New Research Refutes Popular Idea that Easter Island’s ‘Ecocide’ Was Self-Inflicted

A recent study published in Science Advances challenges the widely held belief that Easter Islanders’ ancient rock gardening practices led to their downfall.

The study, titled “Island-wide characterization of agricultural production challenges the demographic collapse hypothesis for Rapa Nui,” explains that Rapa Nui, also known as Easter Island, “is often used as an example of how overexploitation of limited resources resulted in a catastrophic population collapse.”

Hundreds of years ago, farmers on the island engaged in “slash and burn” agriculture, clearing palm trees and setting them on fire to create farmland. They then practiced rock gardening to enhance soil fertility.

According to a prevalent myth, the islanders’ focus on rock farming, along with the construction of numerous colossal stone statues, led to the collapse of their civilization. When Europeans arrived in 1722, the island’s population was reportedly smaller than it had been in the past.

“A vital component of this narrative is that the rapid rise and fall of pre-contact Rapanui population growth rates was driven by the construction and overexploitation of once extensive rock gardens,” the article’s abstract section explains. “However, the extent of island-wide rock gardening, while key for understanding food systems and demography, must be better understood.”

Contrary to the popular belief that rock gardening was detrimental to soil health, the study suggests that the practice “enhanced plant productivity by increasing available soil nutrients and maintaining soil moisture.”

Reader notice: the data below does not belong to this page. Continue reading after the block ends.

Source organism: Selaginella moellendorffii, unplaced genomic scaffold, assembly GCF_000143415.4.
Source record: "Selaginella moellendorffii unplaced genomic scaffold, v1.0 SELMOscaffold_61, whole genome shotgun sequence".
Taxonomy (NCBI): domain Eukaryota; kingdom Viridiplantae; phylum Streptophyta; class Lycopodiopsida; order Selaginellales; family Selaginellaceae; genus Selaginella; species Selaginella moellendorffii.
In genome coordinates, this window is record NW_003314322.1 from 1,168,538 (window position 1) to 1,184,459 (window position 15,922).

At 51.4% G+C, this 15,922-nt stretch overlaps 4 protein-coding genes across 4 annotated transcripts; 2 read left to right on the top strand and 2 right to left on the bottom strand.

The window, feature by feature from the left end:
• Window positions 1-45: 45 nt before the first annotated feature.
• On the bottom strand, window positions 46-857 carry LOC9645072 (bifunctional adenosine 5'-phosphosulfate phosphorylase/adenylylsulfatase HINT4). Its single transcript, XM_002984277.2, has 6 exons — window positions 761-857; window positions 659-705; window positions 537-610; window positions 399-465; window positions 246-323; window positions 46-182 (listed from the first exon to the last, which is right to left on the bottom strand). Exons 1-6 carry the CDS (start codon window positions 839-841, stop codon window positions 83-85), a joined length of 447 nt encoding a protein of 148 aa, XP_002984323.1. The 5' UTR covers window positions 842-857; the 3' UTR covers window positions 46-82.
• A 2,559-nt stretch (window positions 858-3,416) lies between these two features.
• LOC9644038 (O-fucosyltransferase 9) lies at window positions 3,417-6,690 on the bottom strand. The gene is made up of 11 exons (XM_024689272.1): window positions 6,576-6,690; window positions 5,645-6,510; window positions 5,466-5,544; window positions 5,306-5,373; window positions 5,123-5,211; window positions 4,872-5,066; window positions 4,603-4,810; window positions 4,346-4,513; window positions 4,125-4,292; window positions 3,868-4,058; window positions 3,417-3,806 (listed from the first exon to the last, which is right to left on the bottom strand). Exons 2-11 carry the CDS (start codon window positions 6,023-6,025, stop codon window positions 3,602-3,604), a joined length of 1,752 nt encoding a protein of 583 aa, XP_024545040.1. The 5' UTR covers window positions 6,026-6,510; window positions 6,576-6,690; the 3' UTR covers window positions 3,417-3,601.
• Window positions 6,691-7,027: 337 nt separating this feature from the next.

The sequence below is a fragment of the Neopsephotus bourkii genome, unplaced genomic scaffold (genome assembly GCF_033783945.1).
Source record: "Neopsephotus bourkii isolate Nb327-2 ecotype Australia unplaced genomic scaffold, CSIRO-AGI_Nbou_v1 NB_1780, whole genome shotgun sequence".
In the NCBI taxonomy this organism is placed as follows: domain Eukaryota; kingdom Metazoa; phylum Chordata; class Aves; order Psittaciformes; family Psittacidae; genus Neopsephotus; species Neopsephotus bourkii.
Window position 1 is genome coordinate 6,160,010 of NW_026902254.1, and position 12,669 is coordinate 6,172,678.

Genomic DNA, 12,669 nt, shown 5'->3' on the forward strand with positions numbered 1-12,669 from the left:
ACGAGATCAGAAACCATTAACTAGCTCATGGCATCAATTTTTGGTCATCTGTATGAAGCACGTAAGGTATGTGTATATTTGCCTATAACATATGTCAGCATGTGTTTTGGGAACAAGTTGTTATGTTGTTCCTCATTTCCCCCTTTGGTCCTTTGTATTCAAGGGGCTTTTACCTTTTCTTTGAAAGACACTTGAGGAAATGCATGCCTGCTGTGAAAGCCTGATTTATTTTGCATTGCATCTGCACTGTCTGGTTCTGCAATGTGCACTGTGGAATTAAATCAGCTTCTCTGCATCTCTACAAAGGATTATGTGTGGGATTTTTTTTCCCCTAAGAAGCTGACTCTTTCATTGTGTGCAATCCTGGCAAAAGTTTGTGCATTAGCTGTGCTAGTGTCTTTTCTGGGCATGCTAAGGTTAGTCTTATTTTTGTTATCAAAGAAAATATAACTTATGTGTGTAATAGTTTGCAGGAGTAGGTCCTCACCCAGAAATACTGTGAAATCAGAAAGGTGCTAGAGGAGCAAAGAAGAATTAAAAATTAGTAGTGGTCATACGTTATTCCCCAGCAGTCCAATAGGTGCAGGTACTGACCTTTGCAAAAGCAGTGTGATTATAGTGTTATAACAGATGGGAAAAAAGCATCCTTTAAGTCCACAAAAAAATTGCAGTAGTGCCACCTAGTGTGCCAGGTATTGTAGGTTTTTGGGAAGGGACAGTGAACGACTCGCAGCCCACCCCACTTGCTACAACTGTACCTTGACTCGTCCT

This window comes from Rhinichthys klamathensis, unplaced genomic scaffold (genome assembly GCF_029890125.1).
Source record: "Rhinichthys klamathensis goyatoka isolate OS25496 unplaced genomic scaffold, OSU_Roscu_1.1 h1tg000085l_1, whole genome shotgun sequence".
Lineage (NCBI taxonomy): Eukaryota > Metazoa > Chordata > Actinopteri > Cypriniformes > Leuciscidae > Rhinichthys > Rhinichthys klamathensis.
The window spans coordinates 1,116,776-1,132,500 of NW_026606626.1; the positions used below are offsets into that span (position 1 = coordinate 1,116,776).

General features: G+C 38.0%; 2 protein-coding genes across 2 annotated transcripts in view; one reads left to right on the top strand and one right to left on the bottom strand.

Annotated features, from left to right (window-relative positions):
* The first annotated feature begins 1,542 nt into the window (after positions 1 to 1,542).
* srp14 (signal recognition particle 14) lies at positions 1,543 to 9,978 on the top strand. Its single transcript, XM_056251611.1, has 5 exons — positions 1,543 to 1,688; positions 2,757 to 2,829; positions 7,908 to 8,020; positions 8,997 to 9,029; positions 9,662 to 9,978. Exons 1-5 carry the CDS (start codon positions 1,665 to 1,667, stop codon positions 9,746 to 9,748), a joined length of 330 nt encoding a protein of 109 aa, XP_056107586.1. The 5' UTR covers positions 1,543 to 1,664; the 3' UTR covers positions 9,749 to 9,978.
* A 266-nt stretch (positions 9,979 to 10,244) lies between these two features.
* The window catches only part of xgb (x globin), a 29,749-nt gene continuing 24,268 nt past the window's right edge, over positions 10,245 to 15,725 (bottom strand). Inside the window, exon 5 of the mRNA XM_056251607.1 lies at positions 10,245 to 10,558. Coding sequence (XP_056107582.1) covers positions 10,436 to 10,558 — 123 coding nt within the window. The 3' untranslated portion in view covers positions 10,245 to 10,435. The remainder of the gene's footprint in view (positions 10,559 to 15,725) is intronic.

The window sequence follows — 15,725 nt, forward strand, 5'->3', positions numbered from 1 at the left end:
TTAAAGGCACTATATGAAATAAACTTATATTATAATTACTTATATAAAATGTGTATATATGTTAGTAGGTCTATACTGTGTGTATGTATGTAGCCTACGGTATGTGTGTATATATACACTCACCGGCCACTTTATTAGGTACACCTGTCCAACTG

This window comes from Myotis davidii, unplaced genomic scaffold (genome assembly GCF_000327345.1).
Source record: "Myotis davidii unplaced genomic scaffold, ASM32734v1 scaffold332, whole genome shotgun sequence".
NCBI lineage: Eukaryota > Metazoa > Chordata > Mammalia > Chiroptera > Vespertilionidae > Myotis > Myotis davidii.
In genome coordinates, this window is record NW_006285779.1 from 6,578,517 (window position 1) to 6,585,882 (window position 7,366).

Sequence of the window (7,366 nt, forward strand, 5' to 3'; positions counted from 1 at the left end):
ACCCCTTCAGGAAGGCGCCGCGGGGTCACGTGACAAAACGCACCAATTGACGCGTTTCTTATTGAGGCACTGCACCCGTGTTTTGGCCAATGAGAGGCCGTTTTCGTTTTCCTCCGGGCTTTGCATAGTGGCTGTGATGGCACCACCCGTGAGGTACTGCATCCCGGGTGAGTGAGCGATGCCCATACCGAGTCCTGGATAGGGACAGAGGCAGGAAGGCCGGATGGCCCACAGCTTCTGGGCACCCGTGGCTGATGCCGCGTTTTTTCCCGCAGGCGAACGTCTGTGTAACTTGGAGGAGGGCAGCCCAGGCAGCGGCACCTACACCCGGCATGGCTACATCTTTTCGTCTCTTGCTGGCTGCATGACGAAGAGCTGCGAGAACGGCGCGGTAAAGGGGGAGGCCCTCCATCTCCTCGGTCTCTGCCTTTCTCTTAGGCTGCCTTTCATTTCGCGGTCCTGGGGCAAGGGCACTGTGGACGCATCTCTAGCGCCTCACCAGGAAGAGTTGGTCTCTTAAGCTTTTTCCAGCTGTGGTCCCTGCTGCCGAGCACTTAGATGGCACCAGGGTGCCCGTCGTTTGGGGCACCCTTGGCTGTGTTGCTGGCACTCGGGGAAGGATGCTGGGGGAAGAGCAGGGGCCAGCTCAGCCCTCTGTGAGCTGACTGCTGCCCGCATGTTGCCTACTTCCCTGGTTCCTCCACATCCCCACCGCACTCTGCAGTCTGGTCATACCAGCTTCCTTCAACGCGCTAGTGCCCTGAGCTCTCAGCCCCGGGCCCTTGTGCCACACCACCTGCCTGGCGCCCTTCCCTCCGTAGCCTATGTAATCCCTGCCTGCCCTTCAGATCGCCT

“Given the benefits rock gardening has for increasing soil productivity and, thus, plant growth, its practice was a vital part of pre-contact Rapanui subsistence,” the article states. “Nearly half of the Rapanui diet consisted of terrestrial foods.”

“In this regard, measuring the extent of rock gardens is critical for understanding the island’s pre-contact environmental carrying capacity.”

Researchers also employed shortwave infrared (SWIR) satellite imagery and other techniques to determine that Easter Island’s population was likely smaller than previously thought, challenging the myth that the island’s 1722 population was significantly smaller than it had been centuries earlier.

“Our estimates suggest that the maximum population supported by rock gardening is not ~17,000 as claimed through Ladefoged et al.’s rock gardening calculations but just 3901 using our measurements,” the study states.

Despite research pointing to a different conclusion, the study’s authors acknowledge that the myth persists outside of academia. 

“Despite recent archaeological literature debunking ideas about Malthusian population overshoot, the premise that Rapanui society caused its own demise from unsustainable resource use and uncontrolled population increases has been widely popularized,” the article states. 

“While many researchers working on the island have shifted their narratives away from the assumptions of a pre-European collapse, the story remains prominent in disciplines such as ecology, paleoecology, and mathematics.”

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